I have a confession to make: I’ve been stressed and exhausted many times. I’ve felt burned out and ready to quit, but not from work obligations – from being a parent.
Parenting is tough. It’s demanding. Before our son was born 10 years ago, I recall people telling me everything would change. I don’t remember anyone telling me I’d be taking 2AM walks to stay sane. No one told me there would be days I’d question whether I could continue. The list of things I wish I’d known then is long.
Parental burnout is a real thing, but don’t get me wrong – I wouldn’t trade being a dad for anything. Researchers Hubert and Aujoulat found that “parental burnout results from situations where exhaustion occurs as a result of being physically and emotionally overwhelmed by one’s parental role.”
If you’ve been a parent for at least a couple of hours, you know that parenting stress is real. But when it consumes you, burnout sets in. There’s hope, though. You can stop the cycle of parental burnout.
The stress isn’t going anywhere, but there are some healthy ways to lessen the pressure.
Surround yourself with a community.
“It takes a village to raise a child.”
I never quite understood that until we had our first child. But it’s true. Raising a child isn’t easy. Mine didn’t come with a how-to guide.
Surround yourself with people who want what’s best for you. Think about grandparents, other parents, or friends who care about your well-being. You need people in your life to help care for your child when you need it and to help you care for yourself. Asking for help doesn’t make you weak or less than. Any person who has raised a child knows the stress involved.
Text one person and invite them over. Ask them to hold you accountable for taking time for yourself.
Take care of yourself.
When you’re responsible for a little one, it’s easy to put all your energy into making sure you meet their needs. When they get all your energy, there’s nothing left for you.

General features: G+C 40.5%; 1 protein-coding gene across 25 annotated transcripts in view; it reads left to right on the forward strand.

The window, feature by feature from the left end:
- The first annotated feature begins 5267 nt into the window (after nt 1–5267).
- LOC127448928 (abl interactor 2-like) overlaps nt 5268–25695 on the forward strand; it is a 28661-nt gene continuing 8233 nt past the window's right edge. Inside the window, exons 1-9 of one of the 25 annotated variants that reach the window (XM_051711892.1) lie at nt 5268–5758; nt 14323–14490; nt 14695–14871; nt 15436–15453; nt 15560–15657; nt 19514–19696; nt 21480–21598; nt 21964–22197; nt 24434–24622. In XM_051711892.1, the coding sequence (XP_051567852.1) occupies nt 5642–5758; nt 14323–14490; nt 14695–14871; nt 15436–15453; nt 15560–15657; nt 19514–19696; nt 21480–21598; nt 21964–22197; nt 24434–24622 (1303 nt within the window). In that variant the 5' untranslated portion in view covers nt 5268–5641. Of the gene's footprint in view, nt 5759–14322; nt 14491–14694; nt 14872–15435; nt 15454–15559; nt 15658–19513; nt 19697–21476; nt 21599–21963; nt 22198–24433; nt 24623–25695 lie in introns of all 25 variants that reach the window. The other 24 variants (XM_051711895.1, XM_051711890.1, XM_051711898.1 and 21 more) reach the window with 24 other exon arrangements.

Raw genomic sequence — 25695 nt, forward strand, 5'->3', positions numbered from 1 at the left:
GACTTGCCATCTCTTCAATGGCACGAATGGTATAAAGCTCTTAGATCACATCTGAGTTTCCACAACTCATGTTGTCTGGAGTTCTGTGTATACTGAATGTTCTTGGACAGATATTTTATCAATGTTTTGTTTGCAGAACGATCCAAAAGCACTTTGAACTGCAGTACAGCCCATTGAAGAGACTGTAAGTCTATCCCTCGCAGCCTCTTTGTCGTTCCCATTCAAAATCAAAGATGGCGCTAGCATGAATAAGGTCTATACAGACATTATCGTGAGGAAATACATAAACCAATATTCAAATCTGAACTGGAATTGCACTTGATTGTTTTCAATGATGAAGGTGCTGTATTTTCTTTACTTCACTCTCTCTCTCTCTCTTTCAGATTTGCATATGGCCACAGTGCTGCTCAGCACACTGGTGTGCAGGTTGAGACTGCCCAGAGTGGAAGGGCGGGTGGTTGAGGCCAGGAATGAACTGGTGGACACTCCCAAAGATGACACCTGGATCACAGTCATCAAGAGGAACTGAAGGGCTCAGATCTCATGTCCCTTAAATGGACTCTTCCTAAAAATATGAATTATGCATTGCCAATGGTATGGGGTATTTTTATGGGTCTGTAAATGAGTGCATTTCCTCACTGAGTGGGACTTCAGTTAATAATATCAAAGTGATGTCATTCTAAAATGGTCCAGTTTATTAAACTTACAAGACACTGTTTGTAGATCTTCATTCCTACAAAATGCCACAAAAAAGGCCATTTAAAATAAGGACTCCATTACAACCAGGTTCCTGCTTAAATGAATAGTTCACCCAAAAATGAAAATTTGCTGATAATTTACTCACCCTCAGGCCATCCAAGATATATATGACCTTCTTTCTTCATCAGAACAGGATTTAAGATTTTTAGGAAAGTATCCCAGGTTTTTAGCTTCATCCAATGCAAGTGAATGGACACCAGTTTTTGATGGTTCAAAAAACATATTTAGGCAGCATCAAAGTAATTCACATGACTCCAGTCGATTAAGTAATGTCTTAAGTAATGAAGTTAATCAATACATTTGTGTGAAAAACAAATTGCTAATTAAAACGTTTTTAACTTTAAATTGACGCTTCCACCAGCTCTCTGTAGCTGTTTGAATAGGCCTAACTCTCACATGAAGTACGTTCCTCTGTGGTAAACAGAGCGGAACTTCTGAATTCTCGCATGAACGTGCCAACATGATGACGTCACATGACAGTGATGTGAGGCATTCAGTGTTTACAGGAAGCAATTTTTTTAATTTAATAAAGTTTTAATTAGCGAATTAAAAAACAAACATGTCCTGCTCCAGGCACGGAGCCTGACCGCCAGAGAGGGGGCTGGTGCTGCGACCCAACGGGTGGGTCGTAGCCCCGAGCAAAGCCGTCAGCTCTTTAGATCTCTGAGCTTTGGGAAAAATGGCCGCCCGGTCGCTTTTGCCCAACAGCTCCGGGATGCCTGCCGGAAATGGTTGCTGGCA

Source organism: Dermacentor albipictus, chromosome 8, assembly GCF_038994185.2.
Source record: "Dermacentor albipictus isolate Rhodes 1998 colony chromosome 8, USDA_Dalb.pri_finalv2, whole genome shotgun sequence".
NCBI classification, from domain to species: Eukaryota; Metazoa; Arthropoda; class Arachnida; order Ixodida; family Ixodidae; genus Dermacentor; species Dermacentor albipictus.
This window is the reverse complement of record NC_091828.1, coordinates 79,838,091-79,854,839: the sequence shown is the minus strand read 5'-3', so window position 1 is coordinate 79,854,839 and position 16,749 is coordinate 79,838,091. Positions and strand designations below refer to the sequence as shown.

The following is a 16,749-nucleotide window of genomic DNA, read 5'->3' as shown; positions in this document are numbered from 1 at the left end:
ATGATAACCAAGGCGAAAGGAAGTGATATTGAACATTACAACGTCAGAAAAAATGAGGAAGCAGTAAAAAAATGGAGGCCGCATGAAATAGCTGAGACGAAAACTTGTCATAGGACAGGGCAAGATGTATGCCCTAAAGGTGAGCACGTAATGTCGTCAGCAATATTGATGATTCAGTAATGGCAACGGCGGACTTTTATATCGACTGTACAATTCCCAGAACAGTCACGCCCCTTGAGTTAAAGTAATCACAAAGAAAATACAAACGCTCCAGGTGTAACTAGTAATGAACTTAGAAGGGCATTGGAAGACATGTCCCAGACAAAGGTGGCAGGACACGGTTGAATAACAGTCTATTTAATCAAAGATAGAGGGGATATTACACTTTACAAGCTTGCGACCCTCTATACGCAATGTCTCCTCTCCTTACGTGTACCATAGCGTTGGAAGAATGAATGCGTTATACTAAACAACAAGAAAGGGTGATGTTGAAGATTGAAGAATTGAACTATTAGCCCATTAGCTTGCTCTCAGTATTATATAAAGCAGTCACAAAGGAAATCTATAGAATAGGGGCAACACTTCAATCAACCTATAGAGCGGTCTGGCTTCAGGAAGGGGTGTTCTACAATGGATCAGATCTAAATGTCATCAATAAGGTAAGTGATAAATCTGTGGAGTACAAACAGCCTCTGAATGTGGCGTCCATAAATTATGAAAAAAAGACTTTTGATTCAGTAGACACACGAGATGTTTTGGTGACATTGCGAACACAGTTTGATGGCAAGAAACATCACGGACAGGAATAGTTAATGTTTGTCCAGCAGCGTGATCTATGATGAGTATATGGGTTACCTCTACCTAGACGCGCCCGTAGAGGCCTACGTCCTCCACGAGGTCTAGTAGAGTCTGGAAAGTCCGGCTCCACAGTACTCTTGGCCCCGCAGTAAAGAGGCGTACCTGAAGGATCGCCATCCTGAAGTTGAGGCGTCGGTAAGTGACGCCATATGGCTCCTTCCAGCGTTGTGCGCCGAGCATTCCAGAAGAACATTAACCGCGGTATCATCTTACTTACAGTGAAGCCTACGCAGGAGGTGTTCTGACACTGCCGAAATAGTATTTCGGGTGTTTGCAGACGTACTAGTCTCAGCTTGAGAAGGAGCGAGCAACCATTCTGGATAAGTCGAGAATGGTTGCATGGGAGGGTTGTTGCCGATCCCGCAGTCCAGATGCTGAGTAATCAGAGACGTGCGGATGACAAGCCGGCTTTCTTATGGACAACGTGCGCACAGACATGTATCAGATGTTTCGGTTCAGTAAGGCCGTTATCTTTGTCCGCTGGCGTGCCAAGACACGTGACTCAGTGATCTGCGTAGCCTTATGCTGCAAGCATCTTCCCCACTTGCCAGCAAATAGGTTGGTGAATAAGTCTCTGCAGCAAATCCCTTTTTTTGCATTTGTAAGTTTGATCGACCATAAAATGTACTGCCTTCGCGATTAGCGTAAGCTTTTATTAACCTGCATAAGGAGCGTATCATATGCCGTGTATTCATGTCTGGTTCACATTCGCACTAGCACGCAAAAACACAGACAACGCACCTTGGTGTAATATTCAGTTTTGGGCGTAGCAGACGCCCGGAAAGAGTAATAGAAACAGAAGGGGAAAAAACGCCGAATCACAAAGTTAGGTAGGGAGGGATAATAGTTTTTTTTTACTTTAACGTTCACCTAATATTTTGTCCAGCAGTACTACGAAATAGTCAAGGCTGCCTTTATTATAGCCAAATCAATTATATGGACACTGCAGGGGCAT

Have you ever been on a plane and heard the safety speech? If the airbags are deployed, put yours on before you try to put on someone else’s. That sounds counterintuitive to parenting, but it’s so true. If you don’t care for yourself, you won’t have anything to give. Being a parent is the best reason I’ve ever had to take good care of myself.
Exercise, eat healthy foods, get rest (when you can), or meditate. Will it be easy? No. Is it important? Extremely!
Put down your phone. Go get a glass of water, and take deep breaths as you drink. Make it your goal to do that three times today.
Give yourself grace.
You won’t be a perfect parent, and that’s ok! We all mess up. I don’t think I could list all the mistakes I’ve made. As my kids have gotten a little older, I ask them for lots of grace, too. I apologize when I make a mistake.
Don’t fall into the social media comparison game, either. You may see someone who looks like the perfect parent – but remember, social media usually shows the best moments. You may not see all the tears it took to get that perfect photo.
Allow yourself to make mistakes. Tell yourself, “My child doesn’t need a perfect parent – they need a present parent.”
Take a break when you need it.
If your child is in childcare or school, take a day off every once in a while to be alone. Enjoy doing what you like to do. Maybe that’s getting outdoors, taking a long bath or chilling with a movie. And don’t feel guilty about it. You have permission to take time for yourself.
Schedule an hour this week to take a break. Right now, ask your support system to help you make this happen.
Boundaries help to protect your time and your relationships. You may have to say no to some good things. As my children have become more independent, I’ve found that I can say yes to more things I want to do.
Prioritize your well-being and relationships when opportunities come your way.
Ask, “What have I said yes to that I don’t have margin for?” Then do your best to take that off your list.
Parenting isn’t easy, but you can do it. If you already feel burned out and have nothing left to give, reach out to a professional, coach or counselor. You don’t have to walk this road alone.
https://firstthings.org/wp-content/uploads/2022/03/Untitled-2-01.png5001200Mitchell Quallshttps://firstthings.org/wp-content/uploads/2020/01/ftf-logo-300x186.pngMitchell Qualls2022-03-02 12:47:422022-03-02 14:09:29How to Stop the Cycle of Parental Burnout